At this point, we’ve all heard of probiotics and their phenomenal benefits, but what about prebiotics? Keep reading to learn all about the fuel that probiotics need to survive and thrive in the gut microbiome.
Probiotics are your gut’s best defense in the world of the microbiome. They’re the “good” bacteria that fight off inflammation and disease and boost your immunity. But have you heard of prebiotics?
Today, I’m breaking down the correlation between prebiotics and probiotics. After reading, you’ll fully understand the role prebiotics play and how to use them to your advantage.
Prebiotics are non-digestible fiber compounds or carbohydrates that help feed the probiotics and help them grow. Think of them as the water and sunlight flowers and plants need to flourish. Prebiotics help probiotics do their job and do it well. They’re the fuel probiotics need to build and maintain a healthy gut microbiome.
So let’s walk through exactly how they do just that.
Because prebiotic food sources contain starchy carbohydrates with large amounts of fiber, they aren’t fully broken down right away. Therefore when they finally reach the colon, they become fermented by the gut microbiome (or those probiotics that are present). This is where the magic happens!
It takes a village to keep your gut healthy and help it carry out its many important bodily functions. From sleep and digestion to weight management, a healthy gut plays a role in it all.
Over time, research has shown us that probiotics have been proven to help prevent age-related diseases. And now a new body of research tells us that getting enough prebiotics in your diet is just as important as getting those probiotics (1).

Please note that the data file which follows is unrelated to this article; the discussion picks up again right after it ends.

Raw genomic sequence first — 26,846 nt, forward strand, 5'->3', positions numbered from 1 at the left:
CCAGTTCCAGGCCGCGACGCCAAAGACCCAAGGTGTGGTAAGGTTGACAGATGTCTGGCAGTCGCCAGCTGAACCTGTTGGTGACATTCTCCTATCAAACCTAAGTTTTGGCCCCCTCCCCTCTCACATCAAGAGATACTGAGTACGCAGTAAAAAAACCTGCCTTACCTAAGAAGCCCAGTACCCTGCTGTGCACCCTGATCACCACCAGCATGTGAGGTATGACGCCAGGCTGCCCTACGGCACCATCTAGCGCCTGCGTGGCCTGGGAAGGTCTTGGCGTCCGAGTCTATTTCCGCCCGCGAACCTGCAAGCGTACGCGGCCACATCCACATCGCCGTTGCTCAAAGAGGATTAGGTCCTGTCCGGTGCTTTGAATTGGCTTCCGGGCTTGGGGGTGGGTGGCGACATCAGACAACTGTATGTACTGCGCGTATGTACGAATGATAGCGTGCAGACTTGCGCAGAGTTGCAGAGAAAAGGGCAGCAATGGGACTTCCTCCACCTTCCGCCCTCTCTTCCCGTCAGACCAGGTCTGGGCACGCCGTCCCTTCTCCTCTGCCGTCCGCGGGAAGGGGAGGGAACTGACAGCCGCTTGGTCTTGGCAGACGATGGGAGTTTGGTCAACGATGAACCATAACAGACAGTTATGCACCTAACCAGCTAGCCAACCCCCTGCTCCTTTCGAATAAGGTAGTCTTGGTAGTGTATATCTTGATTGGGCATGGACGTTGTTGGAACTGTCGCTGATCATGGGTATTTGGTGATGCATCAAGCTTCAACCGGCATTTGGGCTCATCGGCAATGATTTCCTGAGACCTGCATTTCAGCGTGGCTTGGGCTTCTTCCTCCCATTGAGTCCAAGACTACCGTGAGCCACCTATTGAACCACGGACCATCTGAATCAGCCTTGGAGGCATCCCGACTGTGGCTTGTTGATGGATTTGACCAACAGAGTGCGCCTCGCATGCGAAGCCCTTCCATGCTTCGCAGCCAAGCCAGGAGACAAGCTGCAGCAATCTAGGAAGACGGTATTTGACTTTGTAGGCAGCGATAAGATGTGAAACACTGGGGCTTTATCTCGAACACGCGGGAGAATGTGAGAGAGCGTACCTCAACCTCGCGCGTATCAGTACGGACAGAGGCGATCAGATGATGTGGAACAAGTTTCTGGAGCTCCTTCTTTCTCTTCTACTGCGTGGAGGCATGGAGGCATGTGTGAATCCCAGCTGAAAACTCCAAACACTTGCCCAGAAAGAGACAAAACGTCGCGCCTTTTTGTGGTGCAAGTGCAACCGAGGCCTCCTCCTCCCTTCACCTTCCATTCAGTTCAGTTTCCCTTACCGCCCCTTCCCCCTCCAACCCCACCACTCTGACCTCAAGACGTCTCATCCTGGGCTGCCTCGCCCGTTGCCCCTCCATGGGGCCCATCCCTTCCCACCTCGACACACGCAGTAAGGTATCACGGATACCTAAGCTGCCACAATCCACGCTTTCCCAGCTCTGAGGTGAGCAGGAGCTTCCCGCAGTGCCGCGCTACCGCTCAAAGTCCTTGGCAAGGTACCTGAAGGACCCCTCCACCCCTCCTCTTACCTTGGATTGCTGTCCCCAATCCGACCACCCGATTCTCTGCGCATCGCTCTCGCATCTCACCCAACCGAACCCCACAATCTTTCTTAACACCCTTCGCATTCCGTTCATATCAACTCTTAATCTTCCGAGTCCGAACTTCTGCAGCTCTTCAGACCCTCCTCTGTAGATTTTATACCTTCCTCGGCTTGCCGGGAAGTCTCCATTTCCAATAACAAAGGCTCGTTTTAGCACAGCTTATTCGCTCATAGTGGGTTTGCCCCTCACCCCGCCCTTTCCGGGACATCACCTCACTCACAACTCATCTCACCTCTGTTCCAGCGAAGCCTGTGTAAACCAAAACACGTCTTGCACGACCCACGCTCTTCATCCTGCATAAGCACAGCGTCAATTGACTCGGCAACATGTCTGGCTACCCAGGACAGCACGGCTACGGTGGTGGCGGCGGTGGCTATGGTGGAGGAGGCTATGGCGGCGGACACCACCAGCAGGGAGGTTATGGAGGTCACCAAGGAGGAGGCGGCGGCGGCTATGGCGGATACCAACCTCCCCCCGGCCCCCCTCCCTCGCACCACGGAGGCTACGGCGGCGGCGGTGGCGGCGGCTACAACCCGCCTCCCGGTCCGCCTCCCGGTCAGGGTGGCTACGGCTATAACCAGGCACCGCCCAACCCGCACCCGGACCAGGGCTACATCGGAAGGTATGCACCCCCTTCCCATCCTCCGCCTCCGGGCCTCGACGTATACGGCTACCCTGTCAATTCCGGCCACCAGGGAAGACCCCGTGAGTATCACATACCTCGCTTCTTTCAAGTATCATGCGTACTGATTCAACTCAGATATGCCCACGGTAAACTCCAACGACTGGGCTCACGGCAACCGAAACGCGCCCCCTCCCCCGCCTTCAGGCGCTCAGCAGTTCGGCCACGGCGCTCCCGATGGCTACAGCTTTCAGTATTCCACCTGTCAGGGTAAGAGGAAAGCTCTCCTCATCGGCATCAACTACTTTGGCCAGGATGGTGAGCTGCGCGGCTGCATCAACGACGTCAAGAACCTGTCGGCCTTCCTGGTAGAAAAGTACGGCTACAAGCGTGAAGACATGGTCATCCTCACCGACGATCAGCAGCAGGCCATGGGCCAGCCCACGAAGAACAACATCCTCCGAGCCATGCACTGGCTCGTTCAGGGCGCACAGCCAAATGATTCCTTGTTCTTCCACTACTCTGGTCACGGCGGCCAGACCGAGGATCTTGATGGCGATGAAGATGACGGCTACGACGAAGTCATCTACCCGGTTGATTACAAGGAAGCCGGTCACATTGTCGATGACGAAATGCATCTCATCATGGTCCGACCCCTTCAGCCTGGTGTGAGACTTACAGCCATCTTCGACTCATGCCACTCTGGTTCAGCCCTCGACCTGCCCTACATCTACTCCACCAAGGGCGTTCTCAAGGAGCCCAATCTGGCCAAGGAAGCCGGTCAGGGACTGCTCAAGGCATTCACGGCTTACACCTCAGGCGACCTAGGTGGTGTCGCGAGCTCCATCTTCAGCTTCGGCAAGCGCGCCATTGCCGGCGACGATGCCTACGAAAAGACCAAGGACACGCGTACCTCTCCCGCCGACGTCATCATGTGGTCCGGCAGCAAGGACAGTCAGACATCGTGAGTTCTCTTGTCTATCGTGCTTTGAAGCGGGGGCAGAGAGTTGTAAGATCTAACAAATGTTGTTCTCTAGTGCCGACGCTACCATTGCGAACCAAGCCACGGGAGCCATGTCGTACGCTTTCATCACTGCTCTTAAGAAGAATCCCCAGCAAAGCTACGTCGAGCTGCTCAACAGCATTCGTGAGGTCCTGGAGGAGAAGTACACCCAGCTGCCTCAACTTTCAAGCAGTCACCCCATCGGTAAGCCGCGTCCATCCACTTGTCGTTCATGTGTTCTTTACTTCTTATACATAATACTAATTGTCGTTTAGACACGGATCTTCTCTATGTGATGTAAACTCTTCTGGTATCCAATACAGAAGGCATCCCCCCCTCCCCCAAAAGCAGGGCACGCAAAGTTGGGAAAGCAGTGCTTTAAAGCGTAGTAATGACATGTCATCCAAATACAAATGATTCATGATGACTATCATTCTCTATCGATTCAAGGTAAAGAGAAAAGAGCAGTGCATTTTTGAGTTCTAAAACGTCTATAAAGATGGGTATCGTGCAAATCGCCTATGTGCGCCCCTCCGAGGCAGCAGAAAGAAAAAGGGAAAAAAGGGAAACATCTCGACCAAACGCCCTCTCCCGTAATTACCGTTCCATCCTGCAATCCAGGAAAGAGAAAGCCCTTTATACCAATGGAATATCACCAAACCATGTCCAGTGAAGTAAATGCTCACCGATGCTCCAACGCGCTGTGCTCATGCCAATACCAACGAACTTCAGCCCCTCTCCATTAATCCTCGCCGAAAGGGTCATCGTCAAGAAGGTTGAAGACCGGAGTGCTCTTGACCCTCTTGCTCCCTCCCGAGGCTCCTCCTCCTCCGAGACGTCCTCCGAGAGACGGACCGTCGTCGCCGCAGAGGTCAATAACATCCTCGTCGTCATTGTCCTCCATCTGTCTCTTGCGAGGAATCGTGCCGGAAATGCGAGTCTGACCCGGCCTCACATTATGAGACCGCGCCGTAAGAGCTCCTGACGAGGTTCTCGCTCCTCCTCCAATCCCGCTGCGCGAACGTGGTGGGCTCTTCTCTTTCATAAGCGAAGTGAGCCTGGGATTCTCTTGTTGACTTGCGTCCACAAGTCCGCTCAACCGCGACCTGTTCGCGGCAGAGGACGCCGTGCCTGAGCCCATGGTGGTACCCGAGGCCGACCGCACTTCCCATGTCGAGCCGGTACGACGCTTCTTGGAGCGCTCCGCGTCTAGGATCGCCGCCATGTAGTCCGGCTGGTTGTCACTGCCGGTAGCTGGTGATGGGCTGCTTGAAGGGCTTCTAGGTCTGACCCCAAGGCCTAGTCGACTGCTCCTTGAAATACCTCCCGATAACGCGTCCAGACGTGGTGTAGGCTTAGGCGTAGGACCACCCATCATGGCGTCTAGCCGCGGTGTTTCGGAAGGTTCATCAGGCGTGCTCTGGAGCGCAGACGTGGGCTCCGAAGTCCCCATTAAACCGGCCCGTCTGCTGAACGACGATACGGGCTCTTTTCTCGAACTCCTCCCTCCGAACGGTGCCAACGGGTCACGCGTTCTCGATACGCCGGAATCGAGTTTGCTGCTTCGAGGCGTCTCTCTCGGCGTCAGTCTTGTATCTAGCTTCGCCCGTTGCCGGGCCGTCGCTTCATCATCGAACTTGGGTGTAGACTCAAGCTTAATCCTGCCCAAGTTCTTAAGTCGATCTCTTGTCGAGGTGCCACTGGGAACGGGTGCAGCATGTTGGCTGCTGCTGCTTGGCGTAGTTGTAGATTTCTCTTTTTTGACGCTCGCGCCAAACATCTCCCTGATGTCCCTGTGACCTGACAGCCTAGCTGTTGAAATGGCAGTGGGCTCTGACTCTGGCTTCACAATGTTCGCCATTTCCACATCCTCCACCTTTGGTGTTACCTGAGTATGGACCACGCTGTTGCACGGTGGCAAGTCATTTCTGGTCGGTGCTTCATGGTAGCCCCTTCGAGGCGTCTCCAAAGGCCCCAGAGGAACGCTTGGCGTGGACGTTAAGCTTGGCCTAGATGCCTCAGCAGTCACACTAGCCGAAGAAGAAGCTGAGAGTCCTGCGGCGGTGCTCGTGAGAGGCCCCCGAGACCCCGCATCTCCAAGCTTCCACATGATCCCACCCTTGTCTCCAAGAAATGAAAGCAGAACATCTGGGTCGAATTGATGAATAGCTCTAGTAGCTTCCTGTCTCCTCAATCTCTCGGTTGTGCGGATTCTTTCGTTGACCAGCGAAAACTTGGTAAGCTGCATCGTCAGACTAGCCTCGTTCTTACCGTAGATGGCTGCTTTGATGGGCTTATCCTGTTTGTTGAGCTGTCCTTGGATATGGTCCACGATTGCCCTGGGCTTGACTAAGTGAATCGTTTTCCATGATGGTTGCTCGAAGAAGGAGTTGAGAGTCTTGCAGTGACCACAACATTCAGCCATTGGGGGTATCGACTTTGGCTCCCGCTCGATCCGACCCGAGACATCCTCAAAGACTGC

Therefore, prebiotics must be consumed and prioritized just as much as those probiotics. Here are some specific ways prebiotics and probiotics work together to improve your overall health!
Studies show that the microbiome influences your circadian rhythm or your body’s internal clock. Therefore, a diet rich in both pre and probiotics may help improve the quality of your sleep (2).
And because your mood is directly linked to your gut health as well, prebiotics also work to help reduce stress and relieve depression and anxiety symptoms, which ultimately affect your sleep patterns (3).
Just as they sound, hunger hormones let us know when it’s time to eat something because the body needs energy. Like a bad chain reaction, lack of sleep actually causes the hunger hormone, ghrelin, to send signals to your brain that you need to eat more food and to stop using residual energy (4). This leads to the unintentional storage of energy.
Consuming prebiotic and probiotic-rich foods contributes to a good night’s sleep, s0 you can prevent this chain reaction. Incorporating more fiber-rich prebiotic foods can also help you feel fuller longer and keep your blood sugar levels stabilized, which prevents spikes and drops in blood sugar. Spikes and drops in blood sugar lead to spikes and drops in your hunger hormones as well.
Prebiotic foods are excellent sources of magnesium, which has been shown to help improve your bone health. Additionally, emerging research shows that probiotics, like Bifidobacterium longum, may help improve bone density, reduce bone loss and increase bone formation (5).
Therefore when you combine prebiotic and probiotic foods in your diet, you’re not only safeguarding your digestive health but your bones and joints, too!
Let’s say you haven’t been getting enough sleep and haven’t been eating a prebiotic-rich diet. Or maybe you’ve been extremely stressed or taking an antibiotic to treat an infection. Over time, these factors on their own or when combined can create an imbalance between the “good” and “bad” bacteria in your gut.